(Last Updated On: May 6, 2018)

Milk products, as they’re commonly sold, are nowhere near as good for you as the dairy associations make them out to be

Reason is, pasteurization and homogenization take what should be a living, nutrient-dense whole food, and turns it into a processed and imbalanced “dead” food.  To add insult to injury, the process of cooking milk at high temperature sterilizes it, which contributes to lactose intolerance.

Pasteurization basically takes one of Nature’s complete foods and heats it to the point of killing the beneficial microbes and enzymes that break down milk’s nutrients into forms the body can actually use.  Yes, believe it or not, Nature had the foresight to create milk with digestion and immune-supporting components built right in.  Then man’s science and industry proceeds to rob milk of much of its nutritional benefit by using processes and programs set up to benefit big commercial interests.

Point is, most health experts outside the dairy industry agree:  Pasteurized and homogenized dairy definitely does more harm than good.  Whereas raw, unprocessed milk (from healthy, grass-fed cows) is more debate-able.  Most food-based healers say raw milk is packed with nourishing and healing powers that are hard to get from other sources.  While a minority say all milk is mucous-forming and not fit for human consumption.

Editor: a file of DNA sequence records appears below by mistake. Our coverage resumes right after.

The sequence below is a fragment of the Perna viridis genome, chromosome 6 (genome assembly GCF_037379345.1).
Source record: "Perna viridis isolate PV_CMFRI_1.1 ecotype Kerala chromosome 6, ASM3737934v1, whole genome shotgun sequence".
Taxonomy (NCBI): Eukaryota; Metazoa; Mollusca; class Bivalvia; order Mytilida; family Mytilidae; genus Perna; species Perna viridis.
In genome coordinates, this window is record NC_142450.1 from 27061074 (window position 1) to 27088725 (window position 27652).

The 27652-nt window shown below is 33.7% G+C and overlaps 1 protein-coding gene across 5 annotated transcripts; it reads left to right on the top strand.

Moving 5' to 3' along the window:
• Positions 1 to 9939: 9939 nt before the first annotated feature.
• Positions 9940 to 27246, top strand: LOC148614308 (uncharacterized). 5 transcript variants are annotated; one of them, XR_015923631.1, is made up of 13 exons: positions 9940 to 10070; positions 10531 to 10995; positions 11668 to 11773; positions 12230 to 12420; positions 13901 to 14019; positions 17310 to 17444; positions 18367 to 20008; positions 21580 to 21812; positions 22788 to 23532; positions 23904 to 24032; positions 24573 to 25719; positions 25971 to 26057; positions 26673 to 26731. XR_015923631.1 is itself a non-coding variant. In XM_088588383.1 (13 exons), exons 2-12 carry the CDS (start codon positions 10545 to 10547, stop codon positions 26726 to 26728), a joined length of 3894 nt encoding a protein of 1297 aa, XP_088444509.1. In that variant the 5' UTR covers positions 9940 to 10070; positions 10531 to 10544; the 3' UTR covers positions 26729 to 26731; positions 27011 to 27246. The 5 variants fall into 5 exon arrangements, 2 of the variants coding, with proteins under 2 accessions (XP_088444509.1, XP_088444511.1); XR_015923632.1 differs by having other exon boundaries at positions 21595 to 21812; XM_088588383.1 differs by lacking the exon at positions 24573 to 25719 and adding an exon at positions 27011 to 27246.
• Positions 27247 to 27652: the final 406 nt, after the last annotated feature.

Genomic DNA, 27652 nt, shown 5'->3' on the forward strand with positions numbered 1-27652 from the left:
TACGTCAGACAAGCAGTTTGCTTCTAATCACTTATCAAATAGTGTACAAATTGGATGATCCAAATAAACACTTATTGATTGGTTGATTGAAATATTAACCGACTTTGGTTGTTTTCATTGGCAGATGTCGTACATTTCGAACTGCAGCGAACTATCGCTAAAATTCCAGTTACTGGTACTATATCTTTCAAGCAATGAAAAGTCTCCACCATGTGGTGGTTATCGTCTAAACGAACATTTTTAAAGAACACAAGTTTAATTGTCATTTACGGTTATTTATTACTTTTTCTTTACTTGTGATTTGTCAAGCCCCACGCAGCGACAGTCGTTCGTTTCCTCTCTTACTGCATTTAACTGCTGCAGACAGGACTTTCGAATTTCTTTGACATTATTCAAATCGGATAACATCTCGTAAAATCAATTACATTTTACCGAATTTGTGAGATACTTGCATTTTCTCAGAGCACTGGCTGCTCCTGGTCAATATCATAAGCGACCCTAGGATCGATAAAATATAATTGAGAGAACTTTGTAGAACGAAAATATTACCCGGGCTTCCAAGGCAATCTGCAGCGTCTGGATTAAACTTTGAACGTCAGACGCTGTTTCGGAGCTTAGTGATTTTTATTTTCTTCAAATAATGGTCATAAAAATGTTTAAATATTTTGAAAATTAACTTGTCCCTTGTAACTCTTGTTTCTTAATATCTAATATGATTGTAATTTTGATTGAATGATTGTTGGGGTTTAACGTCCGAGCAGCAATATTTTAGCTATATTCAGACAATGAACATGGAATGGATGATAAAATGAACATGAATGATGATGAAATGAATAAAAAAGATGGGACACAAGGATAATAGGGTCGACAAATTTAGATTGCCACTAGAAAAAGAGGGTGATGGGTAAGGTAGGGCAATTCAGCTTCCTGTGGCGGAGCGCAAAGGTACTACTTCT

Whatever the case may be, most adults today have some degree of lactose intolerance.  Yet we’re surrounded by dairy products (among our most tempting foods) that can sometimes be challenging to identify and avoid, because it seems like dairy is everywhere.  So here are a few tips to manage the lactose intolerance that most adults learn to live with as they age:

Combat lactose intolerance from multiple directions

First, reduce consumption.  Start from the knowledge that pasteurized and homogenized dairy is not doing your body any favors.  It’s bad for.  There’s no question about it.  So look for ways in your lifestyle to consume less of it.  I’ll freely admit going dairy-free is a big commitment and sacrifice.  So if you’re not ready to take on that challenge full-time, consider starting with baby steps.  Look for ways to reduce your intake, before you commit to going cold turkey.